What is the significance of Exodus 33:1–3, 14?

“The Lord said to Moses, ‘Go, leave this place, you and the people whom you have brought up out of the land of Egypt, and go to the land of which I swore to Abraham, Isaac, and Jacob…I will send an angel before you, and I will drive out the Canaanites…Go up to the land flowing with milk and honey; but I will not go up among you, or I would consume you on the way, for you are a stiff-necked people…’” Moses then pleads with the Lord to stay with the Israelites [vs. 12–13] and the Lord responds, “My presence will go with you, and I will give you rest.”

For several centuries God had planned on leading the Israelites out of Egypt and into the land of Canaan. Now, however, he was so disgruntled with his people that he was considering a “Plan B,” as it were. He wouldn’t destroy them, as he previously threatened. Nor would he cancel his promise to give them the land flowing with milk and honey. Indeed, by sending his angel to lead them he would continue to help them in acquiring this land. But he was now considering withdrawing his presence from them. They would continue on without him, and he would help them do this! Only Moses’ pleading (once again) caused God to change his mind and remain with the Israelites.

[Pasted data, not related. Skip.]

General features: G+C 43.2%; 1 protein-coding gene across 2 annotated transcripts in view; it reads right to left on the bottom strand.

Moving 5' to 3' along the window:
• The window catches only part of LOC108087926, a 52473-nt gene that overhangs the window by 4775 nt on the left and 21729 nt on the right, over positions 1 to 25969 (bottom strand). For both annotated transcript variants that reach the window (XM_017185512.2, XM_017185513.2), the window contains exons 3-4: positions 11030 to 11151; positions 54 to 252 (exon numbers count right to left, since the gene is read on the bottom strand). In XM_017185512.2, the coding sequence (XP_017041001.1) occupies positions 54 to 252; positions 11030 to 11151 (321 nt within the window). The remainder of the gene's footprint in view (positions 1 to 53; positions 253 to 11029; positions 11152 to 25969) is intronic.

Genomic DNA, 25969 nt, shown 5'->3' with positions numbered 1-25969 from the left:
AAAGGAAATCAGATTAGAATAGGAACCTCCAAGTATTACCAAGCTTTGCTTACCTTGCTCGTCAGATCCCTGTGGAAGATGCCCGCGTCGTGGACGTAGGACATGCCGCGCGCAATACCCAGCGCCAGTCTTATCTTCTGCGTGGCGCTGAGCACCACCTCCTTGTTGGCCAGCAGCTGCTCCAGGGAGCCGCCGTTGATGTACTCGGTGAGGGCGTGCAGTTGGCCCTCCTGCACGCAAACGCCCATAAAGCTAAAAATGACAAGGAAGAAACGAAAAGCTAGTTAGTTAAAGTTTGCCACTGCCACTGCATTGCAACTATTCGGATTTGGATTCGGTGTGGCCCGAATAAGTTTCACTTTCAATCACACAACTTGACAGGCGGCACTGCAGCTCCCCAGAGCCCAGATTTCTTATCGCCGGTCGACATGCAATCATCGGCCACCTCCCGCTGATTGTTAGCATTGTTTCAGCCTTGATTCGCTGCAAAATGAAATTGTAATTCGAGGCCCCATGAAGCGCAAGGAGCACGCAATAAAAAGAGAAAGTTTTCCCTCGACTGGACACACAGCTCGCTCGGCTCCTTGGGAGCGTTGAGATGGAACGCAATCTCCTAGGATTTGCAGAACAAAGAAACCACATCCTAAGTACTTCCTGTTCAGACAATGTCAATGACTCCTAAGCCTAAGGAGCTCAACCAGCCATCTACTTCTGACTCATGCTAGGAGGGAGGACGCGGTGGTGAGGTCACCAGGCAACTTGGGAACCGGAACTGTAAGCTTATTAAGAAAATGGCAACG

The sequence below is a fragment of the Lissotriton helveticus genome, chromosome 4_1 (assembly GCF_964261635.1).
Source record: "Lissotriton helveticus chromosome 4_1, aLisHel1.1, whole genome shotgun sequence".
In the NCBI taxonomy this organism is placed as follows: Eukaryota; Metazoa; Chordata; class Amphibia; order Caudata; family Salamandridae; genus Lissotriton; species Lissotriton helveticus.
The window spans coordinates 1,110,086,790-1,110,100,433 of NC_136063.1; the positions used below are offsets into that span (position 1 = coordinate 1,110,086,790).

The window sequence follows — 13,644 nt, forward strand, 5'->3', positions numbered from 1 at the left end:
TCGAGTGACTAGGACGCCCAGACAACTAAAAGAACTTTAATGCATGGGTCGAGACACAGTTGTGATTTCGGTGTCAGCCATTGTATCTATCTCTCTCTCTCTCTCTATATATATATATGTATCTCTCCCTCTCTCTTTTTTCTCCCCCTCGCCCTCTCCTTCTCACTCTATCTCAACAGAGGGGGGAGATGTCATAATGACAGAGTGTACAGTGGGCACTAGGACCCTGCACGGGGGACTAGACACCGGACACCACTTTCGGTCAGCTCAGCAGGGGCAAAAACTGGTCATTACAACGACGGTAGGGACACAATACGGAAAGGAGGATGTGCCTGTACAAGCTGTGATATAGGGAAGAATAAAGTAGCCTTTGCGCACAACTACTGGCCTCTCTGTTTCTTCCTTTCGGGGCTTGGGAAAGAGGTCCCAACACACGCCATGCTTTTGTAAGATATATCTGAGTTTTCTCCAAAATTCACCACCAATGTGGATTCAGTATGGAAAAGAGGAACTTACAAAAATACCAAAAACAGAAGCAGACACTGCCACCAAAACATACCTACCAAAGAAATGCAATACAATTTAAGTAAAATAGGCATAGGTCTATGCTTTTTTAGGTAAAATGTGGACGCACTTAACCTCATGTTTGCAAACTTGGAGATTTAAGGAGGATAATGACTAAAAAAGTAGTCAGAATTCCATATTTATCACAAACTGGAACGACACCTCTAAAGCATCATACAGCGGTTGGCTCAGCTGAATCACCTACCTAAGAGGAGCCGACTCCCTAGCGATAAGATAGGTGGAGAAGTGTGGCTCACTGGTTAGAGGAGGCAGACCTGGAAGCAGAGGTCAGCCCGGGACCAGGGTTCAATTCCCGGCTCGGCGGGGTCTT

I do not see how the classical view can account for a straightforward reading of this fascinating passage. Very clearly we find the Lord offering Moses a rather elaborate “Plan B” in light of the remarkable obstinacy of his people. If the future is eternally settled in God’s mind, however, there really can never be a “Plan B,” however things may appear. That is, if God eternally knew he would never do what he told Moses he was planning on doing, then he wasn’t really planning on doing what he told Moses he was planning on doing. So far as I can see, the entire episode is thereby reduced to a rather elaborate charade. Why go to the bother of distinguishing between his presence and the angel as well as mentioning all the various people he would help drive out (33:2) if it was certain all along that he will never carry out such a plan?

A straightforward reading of this text would rather suggest that God in fact seriously considered this “Plan B” until Moses moved him to do otherwise. And the only way this divine consideration could be serious was if the future was open to the possibility of what God was considering.

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